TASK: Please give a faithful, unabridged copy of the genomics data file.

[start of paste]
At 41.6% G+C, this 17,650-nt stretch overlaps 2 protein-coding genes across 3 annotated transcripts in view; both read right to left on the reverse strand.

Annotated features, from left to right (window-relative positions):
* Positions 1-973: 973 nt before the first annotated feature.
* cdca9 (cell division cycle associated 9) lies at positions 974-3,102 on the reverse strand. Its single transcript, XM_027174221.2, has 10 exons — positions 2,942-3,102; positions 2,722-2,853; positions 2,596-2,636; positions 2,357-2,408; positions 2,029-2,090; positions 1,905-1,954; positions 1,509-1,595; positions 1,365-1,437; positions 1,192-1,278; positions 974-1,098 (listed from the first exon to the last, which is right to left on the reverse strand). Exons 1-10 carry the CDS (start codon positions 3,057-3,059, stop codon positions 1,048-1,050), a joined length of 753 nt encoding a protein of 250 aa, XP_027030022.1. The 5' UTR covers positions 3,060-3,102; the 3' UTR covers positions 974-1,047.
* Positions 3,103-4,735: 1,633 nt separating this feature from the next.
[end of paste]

At 41.6% G+C, this 17,650-nt stretch overlaps 2 protein-coding genes across 3 annotated transcripts in view; both read right to left on the reverse strand.

Annotated features, from left to right (window-relative positions):
* Positions 1-973: 973 nt before the first annotated feature.
* cdca9 (cell division cycle associated 9) lies at positions 974-3,102 on the reverse strand. Its single transcript, XM_027174221.2, has 10 exons — positions 2,942-3,102; positions 2,722-2,853; positions 2,596-2,636; positions 2,357-2,408; positions 2,029-2,090; positions 1,905-1,954; positions 1,509-1,595; positions 1,365-1,437; positions 1,192-1,278; positions 974-1,098 (listed from the first exon to the last, which is right to left on the reverse strand). Exons 1-10 carry the CDS (start codon positions 3,057-3,059, stop codon positions 1,048-1,050), a joined length of 753 nt encoding a protein of 250 aa, XP_027030022.1. The 5' UTR covers positions 3,060-3,102; the 3' UTR covers positions 974-1,047.
* Positions 3,103-4,735: 1,633 nt separating this feature from the next.